The CIA's Black Torture Hole In Poland
Meet Deuce Martinez. Career narcotics agent turned Five-Star CIA interrogator. Credited with getting Khalid Sheikh Mohammed, Abu Zubaydah and Ramzi Binalshibh to talk.
Waterboarding, belly slaps, sleep deprivation and more. Martinez didn't like getting his hands dirty with the physical abuse, he waited in the wings while others did it and then conducted the interrogations. If the detainee stopped cooperating, it was back to the torture, then back to Martinez. Ultimately, they talked. The value of their information? The CIA says huge, even accounting for the misinformation they were fed. Of course, there's no way to test that theory.
Where did this all occur? Inside the CIA's black hole of choice -- in Poland. [More...]
Poland was picked because there were no local cultural and religious ties to Al Qaeda, making infiltration or attack by sympathizers unlikely, one C.I.A. officer said. Most important, Polish intelligence officials were eager to cooperate.
“Poland is the 51st state,” one former C.I.A. official recalls James L. Pavitt, then director of the agency’s clandestine service, declaring. “Americans have no idea.”
Khalid Sheikh Mohammed was waterboarded 100 times during a two week period.
Where is Martinez now?
Like many other C.I.A. officers in the post-9/11 security boom, Mr. Martinez left the agency for more lucrative work with government contractors.
His life today is quiet by comparison with the secret interrogations of 2002 and 2003. But Mr. Martinez has not turned away entirely from his old world. He now works for Mitchell & Jessen Associates, a consulting company run by former military psychologists who advised the C.I.A. on the use of harsh tactics in the secret program.
Martinez refused to be interviewed for the article.
[H]is role was described by colleagues. Gen. Michael V. Hayden, director of the C.I.A., and a lawyer representing Mr. Martinez asked that he not be named in this article, saying that the former interrogator believed that the use of his name would invade his privacy and might jeopardize his safety.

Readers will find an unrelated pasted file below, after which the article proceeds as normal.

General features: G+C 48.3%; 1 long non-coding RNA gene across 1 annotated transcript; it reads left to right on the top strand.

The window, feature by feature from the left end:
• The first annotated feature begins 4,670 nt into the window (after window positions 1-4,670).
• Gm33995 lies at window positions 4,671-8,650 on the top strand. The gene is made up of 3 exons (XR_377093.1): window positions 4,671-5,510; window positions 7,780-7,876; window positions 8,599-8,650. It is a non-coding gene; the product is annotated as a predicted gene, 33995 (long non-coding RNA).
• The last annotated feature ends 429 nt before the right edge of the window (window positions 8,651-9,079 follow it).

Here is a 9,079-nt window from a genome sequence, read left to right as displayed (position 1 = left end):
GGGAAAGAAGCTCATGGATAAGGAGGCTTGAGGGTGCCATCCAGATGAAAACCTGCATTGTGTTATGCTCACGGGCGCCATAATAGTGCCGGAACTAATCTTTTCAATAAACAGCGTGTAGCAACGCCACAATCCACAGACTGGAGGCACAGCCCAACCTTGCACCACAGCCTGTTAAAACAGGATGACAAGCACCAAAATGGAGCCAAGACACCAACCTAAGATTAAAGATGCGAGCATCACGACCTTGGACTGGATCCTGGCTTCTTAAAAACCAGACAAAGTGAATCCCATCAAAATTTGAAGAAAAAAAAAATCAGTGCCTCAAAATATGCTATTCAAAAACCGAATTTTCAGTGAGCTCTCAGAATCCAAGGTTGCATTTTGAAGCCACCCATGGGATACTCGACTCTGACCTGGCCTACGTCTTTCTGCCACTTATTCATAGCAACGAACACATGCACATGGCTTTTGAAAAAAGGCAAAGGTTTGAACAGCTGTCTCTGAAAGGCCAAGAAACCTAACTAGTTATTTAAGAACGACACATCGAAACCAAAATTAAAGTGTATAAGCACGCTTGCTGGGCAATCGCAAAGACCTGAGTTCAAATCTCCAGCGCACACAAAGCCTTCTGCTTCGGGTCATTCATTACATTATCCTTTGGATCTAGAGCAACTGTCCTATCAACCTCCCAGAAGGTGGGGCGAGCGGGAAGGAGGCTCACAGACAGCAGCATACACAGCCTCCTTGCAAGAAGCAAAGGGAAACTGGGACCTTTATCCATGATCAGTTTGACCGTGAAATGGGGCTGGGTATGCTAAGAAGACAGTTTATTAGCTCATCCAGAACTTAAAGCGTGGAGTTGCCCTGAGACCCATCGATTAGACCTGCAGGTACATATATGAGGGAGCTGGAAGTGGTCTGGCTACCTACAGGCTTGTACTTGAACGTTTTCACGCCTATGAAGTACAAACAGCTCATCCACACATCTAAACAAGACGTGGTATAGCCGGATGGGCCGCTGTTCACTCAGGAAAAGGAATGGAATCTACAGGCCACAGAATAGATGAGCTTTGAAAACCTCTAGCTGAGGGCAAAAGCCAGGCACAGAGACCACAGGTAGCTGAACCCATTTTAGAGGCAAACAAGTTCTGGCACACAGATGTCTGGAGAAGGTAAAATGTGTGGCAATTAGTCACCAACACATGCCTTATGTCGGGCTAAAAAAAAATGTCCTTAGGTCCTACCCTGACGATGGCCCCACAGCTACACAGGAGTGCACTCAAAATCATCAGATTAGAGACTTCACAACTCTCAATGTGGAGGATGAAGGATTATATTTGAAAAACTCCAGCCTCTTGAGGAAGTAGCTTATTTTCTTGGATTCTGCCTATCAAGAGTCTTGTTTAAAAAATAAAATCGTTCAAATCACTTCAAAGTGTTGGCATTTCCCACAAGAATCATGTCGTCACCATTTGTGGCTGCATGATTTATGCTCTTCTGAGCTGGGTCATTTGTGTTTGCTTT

The New York Times, noting that Mr. Martinez had never worked undercover and that others involved in the campaign against Al Qaeda have been named in news articles and books, declined the request.
Good for the Times. As to why the CIA turned to a narcotics agent who didn't speak Arabic and had no formal interrogation skills -- the Times notes that the CIA had made a sudden decision to use "harsh interrogation techniques" without doing research or having the personnel.
In its scramble, the agency made the momentous decision to use harsh methods the United States had long condemned. With little research or reflection, it borrowed its techniques from an American military training program modeled on the torture repertories of the Soviet Union and other cold-war adversaries, a lineage that would come to haunt the agency.
It located its overseas jails based largely on which foreign intelligence officials were most accommodating and rushed to move the prisoners when word of locations leaked.
After the [9/11] attacks, officials recognized that tracking drug lords was not so different from searching for terrorist masterminds, and Mr. Martinez was among a half dozen or so narcotics analysts moved to the Counterterrorist Center to become “targeting officers” in the hunt for Al Qaeda.
Colleagues say Mr. Martinez, then 36, threw himself into the new work with a passion.
His expertise: analyzing wiretaps and intercepted communications of drug cartels.
On a wall at the American Embassy in Islamabad, he posted a large, blank piece of paper. He wrote Abu Zubaydah’s phone number at the center. Then, over a week or so, he and others added more and more linked phone numbers from the eavesdropping files of the National Security Agency and Pakistani intelligence.
His first conquest was Abu Zubaydah. Found in Pakistan, shot three times during his capture, sent for medical treatment and then to a black hole in Thailand for interrogation.
It was at the Thai jail, not far from Bangkok, that Mr. Martinez first tried his hand at interrogation on Abu Zubaydah, who refused to speak Arabic with his captors but spoke passable English. It was also there, as previously reported, that the C.I.A. would first try physical pressure to get information, including the near-drowning of waterboarding. The methods came from the military’s SERE training program, for Survival, Evasion, Resistance and Escape, which many of the C.I.A.’s paramilitary officers had themselves completed. A small version of SERE had long operated at the C.I.A.’s Virginia training site, known as The Farm.
President Bush told us the U.S. does not engage in torture. What a liar. Thank goodness he'll be gone soon, 7 months and counting. Worst President Ever. As for Deuce Martinez, goodbye and good riddance. I hope our tax dollars aren't going to pay him a pension.
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